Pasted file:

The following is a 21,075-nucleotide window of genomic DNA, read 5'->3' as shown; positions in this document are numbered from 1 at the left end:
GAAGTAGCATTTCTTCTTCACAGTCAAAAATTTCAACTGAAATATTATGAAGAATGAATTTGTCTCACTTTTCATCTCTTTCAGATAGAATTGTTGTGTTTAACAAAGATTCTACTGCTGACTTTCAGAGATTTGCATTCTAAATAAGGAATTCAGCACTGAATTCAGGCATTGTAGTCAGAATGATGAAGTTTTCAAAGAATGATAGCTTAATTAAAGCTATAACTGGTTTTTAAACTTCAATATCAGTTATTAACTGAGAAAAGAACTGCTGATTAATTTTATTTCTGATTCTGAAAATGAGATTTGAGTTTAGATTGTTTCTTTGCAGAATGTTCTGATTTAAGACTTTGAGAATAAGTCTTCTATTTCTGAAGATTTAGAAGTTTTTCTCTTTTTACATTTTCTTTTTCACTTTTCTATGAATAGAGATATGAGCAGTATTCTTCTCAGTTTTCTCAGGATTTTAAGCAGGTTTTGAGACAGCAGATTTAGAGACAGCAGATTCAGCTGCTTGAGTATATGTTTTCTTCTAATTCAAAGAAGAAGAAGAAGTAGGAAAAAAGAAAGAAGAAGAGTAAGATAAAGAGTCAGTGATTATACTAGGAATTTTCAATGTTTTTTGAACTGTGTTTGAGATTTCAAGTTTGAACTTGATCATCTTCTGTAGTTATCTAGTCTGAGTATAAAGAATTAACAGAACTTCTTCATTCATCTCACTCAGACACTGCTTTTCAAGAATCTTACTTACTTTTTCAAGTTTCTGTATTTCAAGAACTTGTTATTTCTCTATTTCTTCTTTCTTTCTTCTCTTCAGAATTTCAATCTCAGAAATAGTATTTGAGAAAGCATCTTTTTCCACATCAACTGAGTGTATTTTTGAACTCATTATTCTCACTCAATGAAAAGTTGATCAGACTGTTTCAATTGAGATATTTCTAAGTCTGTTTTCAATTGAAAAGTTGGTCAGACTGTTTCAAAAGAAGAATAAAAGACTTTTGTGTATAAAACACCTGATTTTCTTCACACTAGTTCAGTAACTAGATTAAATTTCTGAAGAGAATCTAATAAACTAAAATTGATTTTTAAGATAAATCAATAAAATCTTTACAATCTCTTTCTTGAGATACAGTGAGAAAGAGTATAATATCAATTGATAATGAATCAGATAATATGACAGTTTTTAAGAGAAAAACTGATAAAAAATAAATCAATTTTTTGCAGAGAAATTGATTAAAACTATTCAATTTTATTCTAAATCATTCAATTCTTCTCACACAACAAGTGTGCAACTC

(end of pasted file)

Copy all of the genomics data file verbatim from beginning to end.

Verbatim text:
The following is a 21,075-nucleotide window of genomic DNA, read 5'->3' as shown; positions in this document are numbered from 1 at the left end:
GAAGTAGCATTTCTTCTTCACAGTCAAAAATTTCAACTGAAATATTATGAAGAATGAATTTGTCTCACTTTTCATCTCTTTCAGATAGAATTGTTGTGTTTAACAAAGATTCTACTGCTGACTTTCAGAGATTTGCATTCTAAATAAGGAATTCAGCACTGAATTCAGGCATTGTAGTCAGAATGATGAAGTTTTCAAAGAATGATAGCTTAATTAAAGCTATAACTGGTTTTTAAACTTCAATATCAGTTATTAACTGAGAAAAGAACTGCTGATTAATTTTATTTCTGATTCTGAAAATGAGATTTGAGTTTAGATTGTTTCTTTGCAGAATGTTCTGATTTAAGACTTTGAGAATAAGTCTTCTATTTCTGAAGATTTAGAAGTTTTTCTCTTTTTACATTTTCTTTTTCACTTTTCTATGAATAGAGATATGAGCAGTATTCTTCTCAGTTTTCTCAGGATTTTAAGCAGGTTTTGAGACAGCAGATTTAGAGACAGCAGATTCAGCTGCTTGAGTATATGTTTTCTTCTAATTCAAAGAAGAAGAAGAAGTAGGAAAAAAGAAAGAAGAAGAGTAAGATAAAGAGTCAGTGATTATACTAGGAATTTTCAATGTTTTTTGAACTGTGTTTGAGATTTCAAGTTTGAACTTGATCATCTTCTGTAGTTATCTAGTCTGAGTATAAAGAATTAACAGAACTTCTTCATTCATCTCACTCAGACACTGCTTTTCAAGAATCTTACTTACTTTTTCAAGTTTCTGTATTTCAAGAACTTGTTATTTCTCTATTTCTTCTTTCTTTCTTCTCTTCAGAATTTCAATCTCAGAAATAGTATTTGAGAAAGCATCTTTTTCCACATCAACTGAGTGTATTTTTGAACTCATTATTCTCACTCAATGAAAAGTTGATCAGACTGTTTCAATTGAGATATTTCTAAGTCTGTTTTCAATTGAAAAGTTGGTCAGACTGTTTCAAAAGAAGAATAAAAGACTTTTGTGTATAAAACACCTGATTTTCTTCACACTAGTTCAGTAACTAGATTAAATTTCTGAAGAGAATCTAATAAACTAAAATTGATTTTTAAGATAAATCAATAAAATCTTTACAATCTCTTTCTTGAGATACAGTGAGAAAGAGTATAATATCAATTGATAATGAATCAGATAATATGACAGTTTTTAAGAGAAAAACTGATAAAAAATAAATCAATTTTTTGCAGAGAAATTGATTAAAACTATTCAATTTTATTCTAAATCATTCAATTCTTCTCACACAACAAGTGTGCAACTC